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Home Grown

Home Grown

Shared stories from our love of gardening, food and sustainability.

As we all navigate these strange times we wanted to bring you some fresh, new ideas and inspiration with a focus on self-sufficiency, taking care of each other and finding our green fingers for gardening.   

Our new recruit Lucy, having grown up on a sustainable community farm, shares her thoughts below as she tackles home-growing for the first time, picking the brain of St. Eval’s first-ever employee, the beloved and wise gardener, Sylvia and also top tips from home-grower and gardening blogger Mark Willis.     

Many of us are spending more time in our homes than ever before so finding a new routine can be difficult which can mean a loss of motivation, however, trying something new could give us the kickstart we need.

Whether that’s cooking a new recipe, decorating your bedroom, trying an online workout or having a go at growing vegetables? There are great ways to be inspired.


As the St. Eval team are nature lovers and many are keen gardeners too, we thought we would explore this opportunity and try new things. 

I spoke to Sylvia, St. Evals first-ever employee who is not only an expert candle maker but a wise and experienced gardener, about why she loves gardening.  

"Gardening has so many lovely benefits, not only is it guaranteed exercise and time outside but can also be a great family activity. Gardens are an extension of the home, a place to relax and feel safe but growing can also give a sense of achievement, boosting confidence and self-esteem." 

It's a great thumbs up for sustainability and self-sufficiency too. As well as being empowering and a wonderful way to reduce stress and anxiety, growing vegetables will also help avoid unnecessary food miles which in turn reduced your carbon footprint.

Short on space? Don't worry, why not start a herb garden on your balcony or grow tomatoes or chilli's on a sunny windowsill. You can also regrow some salad ingredients from their roots by placing them in a bowl of water, such as lettuce (see below) or spring onions, just remember to change the water every 2-3 days. 

For the past two weeks, I have been practising what I preach. All the St. Eval Office team are now working remotely so instead of my 30-minute commute home I have been heading out into the garden to get my vegetable patch going. I bought 'Veg in One Bed' by Huw Richards which I have found to be full of useful tips and tricks. I have planted potatoes, carrots, beetroot, cauliflower and chard. 

It’s the first time I’ve ever tried to grow anything and as a keen cook, I’m excited at the thought of picking fresh ingredients to make something delicious for my family! This time has been particularly helpful with switching from working at home to relaxing at home as it forces me away from my desk at the end of the day. I’ve also had a lettuce root on my windowsill for the past few days and cannot believe how much it is growing!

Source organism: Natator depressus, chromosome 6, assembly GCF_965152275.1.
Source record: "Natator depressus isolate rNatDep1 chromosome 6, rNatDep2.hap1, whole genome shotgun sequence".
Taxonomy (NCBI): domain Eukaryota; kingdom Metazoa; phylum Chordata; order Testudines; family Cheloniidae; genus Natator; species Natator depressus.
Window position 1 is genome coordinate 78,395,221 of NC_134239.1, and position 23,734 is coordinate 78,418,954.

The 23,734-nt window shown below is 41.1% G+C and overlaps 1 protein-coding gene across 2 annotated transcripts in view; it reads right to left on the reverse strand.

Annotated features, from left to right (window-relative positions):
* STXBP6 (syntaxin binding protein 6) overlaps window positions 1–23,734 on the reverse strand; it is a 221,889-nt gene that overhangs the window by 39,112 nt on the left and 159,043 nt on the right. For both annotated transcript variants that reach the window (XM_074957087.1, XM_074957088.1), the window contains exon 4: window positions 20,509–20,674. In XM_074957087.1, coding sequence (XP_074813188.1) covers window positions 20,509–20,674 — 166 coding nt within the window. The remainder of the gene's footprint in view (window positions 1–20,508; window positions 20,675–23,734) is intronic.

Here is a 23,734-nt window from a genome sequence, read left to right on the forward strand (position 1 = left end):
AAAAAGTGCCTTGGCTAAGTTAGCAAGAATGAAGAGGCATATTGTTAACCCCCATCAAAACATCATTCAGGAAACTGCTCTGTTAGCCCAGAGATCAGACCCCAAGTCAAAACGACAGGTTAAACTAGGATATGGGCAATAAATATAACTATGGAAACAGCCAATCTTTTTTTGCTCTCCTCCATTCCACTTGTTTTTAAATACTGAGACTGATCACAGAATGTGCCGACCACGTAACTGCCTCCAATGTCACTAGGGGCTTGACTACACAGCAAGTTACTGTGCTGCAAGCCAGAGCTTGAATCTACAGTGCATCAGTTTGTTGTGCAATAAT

Following conversations with enthusiastic family, friends and home-grower Mark Willis from '', I've gathered some tips below:

5 Top Tips for Beginners: Growing your own veg

  • Only grow a selection of high value treats that you really want to eat
  • Try and grow throughout the whole season
  • Don’t overcrowd your bed and organise efficiently
  • Start small, don’t try and cultivate a huge plot of ground until you’ve had a chance to see how much time and effort it takes to keep a small plot looking good and producing well
  • Don’t expect perfect results the first time. Growing good veg needs practice! As time goes by, greater experience will probably lead to better results.

What to plant now? 

Potatoes, Beetroot, Carrots, Swiss Chard, Summer Cauliflower, Kohl Rabi, Lettuce, Leeks, Radish, Turnip, Spring Onions. 

What’s in season now? 

Artichoke, Beetroot, Cabbage, Carrots, Chicory, New Potatoes, Kale, Parsnips, Radishes, Rhubarb, Rocket, Spinach, Spring Greens, Spring Onions, Watercress. 


Beetroot Hummus Recipe


  • 250g raw beetroot (leaves trimmed but root left whole)
  • 1 x 400g can chickpeas, drained and rinsed
  • ½ tbsp ground cumin
  • Olive oil
  • Salt to taste
  • Juice of 1 lemon
  • Natural yoghurt and fresh dill to serve


  • Boil the beetroot in a large pan of water for 40mins until tender. When cooked a knife should go all the way in easily. Drain and leave to cool
  • Peel and roughly chop the beetroot flesh
  • Put all the ingredients into a blender, drizzling the oil in until you get the desired consistency
  • Serve swirled with yoghurt and a sprinkle of fresh dill

 I had a lot of fun researching, growing and cooking fresh vegetables and hope you do to. 

We’d love to hear your experiences, questions and any great tips you picked up along-the-way too. Chat with us on social or drop us an email: